Yangste River Cruise

Our trip was trouble free and we passed many other cruise ships along the way, travelling both upstream and downstream, and so when we heard the recent news of a cruise ship capsizing on the Yangste, leaving hundreds dead or missing, we were incredibly shocked as well as saddened. This post was drafted before the disaster, but I really wanted to take this opportunity to add – may those who died rest in peace, and may those who survived and the relatives of all victims find solace with time.

Day 30 / Day 14 ACEC

So on the night of day 29 we just retired to our beds to sleep after our disastrous evening. We were aware that the ship had started moving, though, and we could see evidence of this through our cabin window. Our cabin was essentially a twin bed hotel room, very comfortable.

The next morning, a buffet breakfast (both Chinese and Western options) was included as part of an all-meals-included optional package we’d all opted in for (it wasn’t very much) but it was very early – this was to allow early morning sightseeing straight after. We just ate and then I went back to sleep. We had a set room for meals throughout the cruise, which we six shared with four cheerful Chinese tourists (a married couple and an aunt and uncle) who spoke good English.

Now, a word about the Yangste river cruise we did – the set up is a bit weird. We were the only Western tourists (or, I should say even more broadly, ‘foreign people’) on board the cruise ship, all the others were Chinese tourists. Actually, they all seemed to be part of the same tour group. Jakkie explained to us that only a few boats are actually licensed to carry foreigners!

There was a schedule for each day, with optional disembarkation points to various sightseeing spots that you could pay for (and one included – see later), but none were of any special significance to us, and they were all geared towards the locals anyway, so we didn’t opt to do any. We did disembark anyway at one of the little towns to explore the local market and purchase some fruit, however.

The lunch was an extravagant affair, with far more dishes than we could manage, and it was quite delicious.

Lunch buffet on cruise!
Lunch buffet on cruise!

In the evening, there was something dubbed ‘captain’s welcome party’. Jakkie told us that in theory it was a formal affair but the locals never dressed up, but that if we fancied it then that would be fine. I put on contacts and the only dress I had brought on the trip and a tiny bit of makeup, purely because I hadn’t dressed up in ages.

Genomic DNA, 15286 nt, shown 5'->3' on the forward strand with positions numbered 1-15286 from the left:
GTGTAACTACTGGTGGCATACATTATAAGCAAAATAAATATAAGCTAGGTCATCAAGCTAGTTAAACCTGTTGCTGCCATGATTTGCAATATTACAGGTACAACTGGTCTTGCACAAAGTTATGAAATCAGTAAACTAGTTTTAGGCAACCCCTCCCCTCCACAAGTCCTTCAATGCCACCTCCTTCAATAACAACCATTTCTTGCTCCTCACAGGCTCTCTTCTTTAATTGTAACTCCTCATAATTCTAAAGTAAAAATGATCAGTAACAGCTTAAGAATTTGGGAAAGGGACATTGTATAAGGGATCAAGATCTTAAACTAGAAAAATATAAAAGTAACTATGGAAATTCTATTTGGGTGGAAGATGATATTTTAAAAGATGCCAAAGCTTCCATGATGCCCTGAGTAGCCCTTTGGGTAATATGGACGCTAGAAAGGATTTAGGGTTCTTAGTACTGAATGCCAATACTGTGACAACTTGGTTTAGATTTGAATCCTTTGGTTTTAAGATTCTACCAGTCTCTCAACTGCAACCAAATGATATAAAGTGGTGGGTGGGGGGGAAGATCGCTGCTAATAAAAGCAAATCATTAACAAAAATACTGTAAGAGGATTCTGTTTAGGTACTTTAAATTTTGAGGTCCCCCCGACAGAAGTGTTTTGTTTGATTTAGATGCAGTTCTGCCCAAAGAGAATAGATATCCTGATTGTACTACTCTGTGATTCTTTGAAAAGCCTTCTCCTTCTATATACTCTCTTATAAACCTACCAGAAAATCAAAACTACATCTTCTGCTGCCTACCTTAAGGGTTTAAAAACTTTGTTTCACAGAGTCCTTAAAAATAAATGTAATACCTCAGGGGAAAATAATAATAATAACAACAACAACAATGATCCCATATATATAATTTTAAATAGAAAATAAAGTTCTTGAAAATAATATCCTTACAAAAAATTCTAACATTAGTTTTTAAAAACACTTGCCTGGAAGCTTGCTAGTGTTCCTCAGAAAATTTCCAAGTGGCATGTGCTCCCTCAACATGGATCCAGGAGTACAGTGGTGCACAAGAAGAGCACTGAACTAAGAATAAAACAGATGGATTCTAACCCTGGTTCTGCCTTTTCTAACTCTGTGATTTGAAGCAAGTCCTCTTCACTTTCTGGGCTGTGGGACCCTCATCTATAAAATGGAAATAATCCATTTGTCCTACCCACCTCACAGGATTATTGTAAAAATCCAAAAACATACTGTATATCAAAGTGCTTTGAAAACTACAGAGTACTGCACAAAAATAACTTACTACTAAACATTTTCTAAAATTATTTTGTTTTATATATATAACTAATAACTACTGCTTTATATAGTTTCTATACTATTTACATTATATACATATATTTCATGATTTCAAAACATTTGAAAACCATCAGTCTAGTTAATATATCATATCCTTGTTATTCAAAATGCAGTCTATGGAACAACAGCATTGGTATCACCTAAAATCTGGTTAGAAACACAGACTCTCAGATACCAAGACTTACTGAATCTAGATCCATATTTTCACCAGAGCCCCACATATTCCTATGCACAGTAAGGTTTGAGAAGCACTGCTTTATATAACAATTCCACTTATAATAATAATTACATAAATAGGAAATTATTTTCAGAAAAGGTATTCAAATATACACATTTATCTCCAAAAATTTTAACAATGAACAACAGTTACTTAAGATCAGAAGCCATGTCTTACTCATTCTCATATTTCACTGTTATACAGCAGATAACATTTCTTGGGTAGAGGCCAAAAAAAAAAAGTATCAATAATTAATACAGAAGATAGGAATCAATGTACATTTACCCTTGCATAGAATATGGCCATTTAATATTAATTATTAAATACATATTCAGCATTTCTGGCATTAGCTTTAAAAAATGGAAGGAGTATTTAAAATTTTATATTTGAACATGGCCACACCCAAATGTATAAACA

Jakkie was right, and we were the only ones dressed up, and got stared at a lot, but we didn’t care. The dinner was as awesome as lunch and we all got a free wine each. We also got our photo taken with the captain, which I think they’ll use on their promo board (which is next to the dining room entrance).

There was a disco of sorts afterwards but we quickly realised that this particular cruise ship was playing host to an older crowd and Dave and I were possibly the youngest people onboard. As such, not many locals seemed keen to partake in the disco, although of the few that did, there was one lady (who looked to be in her forties) who was particularly enthusiastic!

The crowds dispersed by about 9pm (!!!) leaving just us six and then Jakkie suggested we have a go at the karaoke, because there was a set up for karaoke and obviously now it was completely free. There were some English songs, some popular and well known (such as Whitney’s ‘I will always love you’), and some utterly bizarre, with Chinese lyrics thrown in. And that was how Dave and I found ourselves singing/giggling along to a Chinese-i-fied version of Jingle Bells (‘ding-ding-dong!’) at night on the Yangste in the middle of April…

It was awesome.

Day 31 / Day 15 ACEC

We repeated the pattern of getting up at the crack of dawn for breakfast and then retiring back to bed again whilst the locals made another excursion, and then spent the late part of the morning ambling round the deck taking photos and admiring the view.